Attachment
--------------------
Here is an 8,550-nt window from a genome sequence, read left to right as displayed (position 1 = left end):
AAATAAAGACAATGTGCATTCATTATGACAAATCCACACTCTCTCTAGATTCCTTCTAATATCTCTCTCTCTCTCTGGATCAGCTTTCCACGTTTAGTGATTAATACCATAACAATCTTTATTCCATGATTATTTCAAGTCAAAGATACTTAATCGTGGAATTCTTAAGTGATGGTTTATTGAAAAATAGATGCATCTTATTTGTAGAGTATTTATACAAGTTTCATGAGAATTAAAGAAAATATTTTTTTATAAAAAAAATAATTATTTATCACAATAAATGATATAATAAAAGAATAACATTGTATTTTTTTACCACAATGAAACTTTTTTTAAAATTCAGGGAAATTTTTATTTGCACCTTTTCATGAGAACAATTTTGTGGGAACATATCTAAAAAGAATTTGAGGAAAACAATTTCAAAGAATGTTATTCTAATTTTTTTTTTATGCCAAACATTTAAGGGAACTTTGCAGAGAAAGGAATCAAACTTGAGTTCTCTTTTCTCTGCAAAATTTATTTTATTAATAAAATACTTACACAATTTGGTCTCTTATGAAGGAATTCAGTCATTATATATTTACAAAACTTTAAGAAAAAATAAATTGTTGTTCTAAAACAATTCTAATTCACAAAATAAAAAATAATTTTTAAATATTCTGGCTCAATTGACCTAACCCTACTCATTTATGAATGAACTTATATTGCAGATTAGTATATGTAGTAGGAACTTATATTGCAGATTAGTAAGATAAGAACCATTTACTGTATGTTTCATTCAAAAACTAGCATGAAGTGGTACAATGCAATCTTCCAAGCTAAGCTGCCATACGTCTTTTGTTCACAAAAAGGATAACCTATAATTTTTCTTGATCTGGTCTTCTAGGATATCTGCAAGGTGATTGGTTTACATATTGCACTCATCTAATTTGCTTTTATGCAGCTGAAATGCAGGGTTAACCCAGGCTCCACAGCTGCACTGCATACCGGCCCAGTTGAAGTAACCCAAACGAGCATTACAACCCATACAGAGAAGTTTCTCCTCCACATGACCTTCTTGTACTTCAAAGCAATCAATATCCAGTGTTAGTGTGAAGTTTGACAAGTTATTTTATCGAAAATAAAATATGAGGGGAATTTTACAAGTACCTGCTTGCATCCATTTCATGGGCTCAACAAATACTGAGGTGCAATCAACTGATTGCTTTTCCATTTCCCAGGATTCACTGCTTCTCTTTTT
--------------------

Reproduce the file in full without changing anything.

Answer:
Here is an 8,550-nt window from a genome sequence, read left to right as displayed (position 1 = left end):
AAATAAAGACAATGTGCATTCATTATGACAAATCCACACTCTCTCTAGATTCCTTCTAATATCTCTCTCTCTCTCTGGATCAGCTTTCCACGTTTAGTGATTAATACCATAACAATCTTTATTCCATGATTATTTCAAGTCAAAGATACTTAATCGTGGAATTCTTAAGTGATGGTTTATTGAAAAATAGATGCATCTTATTTGTAGAGTATTTATACAAGTTTCATGAGAATTAAAGAAAATATTTTTTTATAAAAAAAATAATTATTTATCACAATAAATGATATAATAAAAGAATAACATTGTATTTTTTTACCACAATGAAACTTTTTTTAAAATTCAGGGAAATTTTTATTTGCACCTTTTCATGAGAACAATTTTGTGGGAACATATCTAAAAAGAATTTGAGGAAAACAATTTCAAAGAATGTTATTCTAATTTTTTTTTTATGCCAAACATTTAAGGGAACTTTGCAGAGAAAGGAATCAAACTTGAGTTCTCTTTTCTCTGCAAAATTTATTTTATTAATAAAATACTTACACAATTTGGTCTCTTATGAAGGAATTCAGTCATTATATATTTACAAAACTTTAAGAAAAAATAAATTGTTGTTCTAAAACAATTCTAATTCACAAAATAAAAAATAATTTTTAAATATTCTGGCTCAATTGACCTAACCCTACTCATTTATGAATGAACTTATATTGCAGATTAGTATATGTAGTAGGAACTTATATTGCAGATTAGTAAGATAAGAACCATTTACTGTATGTTTCATTCAAAAACTAGCATGAAGTGGTACAATGCAATCTTCCAAGCTAAGCTGCCATACGTCTTTTGTTCACAAAAAGGATAACCTATAATTTTTCTTGATCTGGTCTTCTAGGATATCTGCAAGGTGATTGGTTTACATATTGCACTCATCTAATTTGCTTTTATGCAGCTGAAATGCAGGGTTAACCCAGGCTCCACAGCTGCACTGCATACCGGCCCAGTTGAAGTAACCCAAACGAGCATTACAACCCATACAGAGAAGTTTCTCCTCCACATGACCTTCTTGTACTTCAAAGCAATCAATATCCAGTGTTAGTGTGAAGTTTGACAAGTTATTTTATCGAAAATAAAATATGAGGGGAATTTTACAAGTACCTGCTTGCATCCATTTCATGGGCTCAACAAATACTGAGGTGCAATCAACTGATTGCTTTTCCATTTCCCAGGATTCACTGCTTCTCTTTTT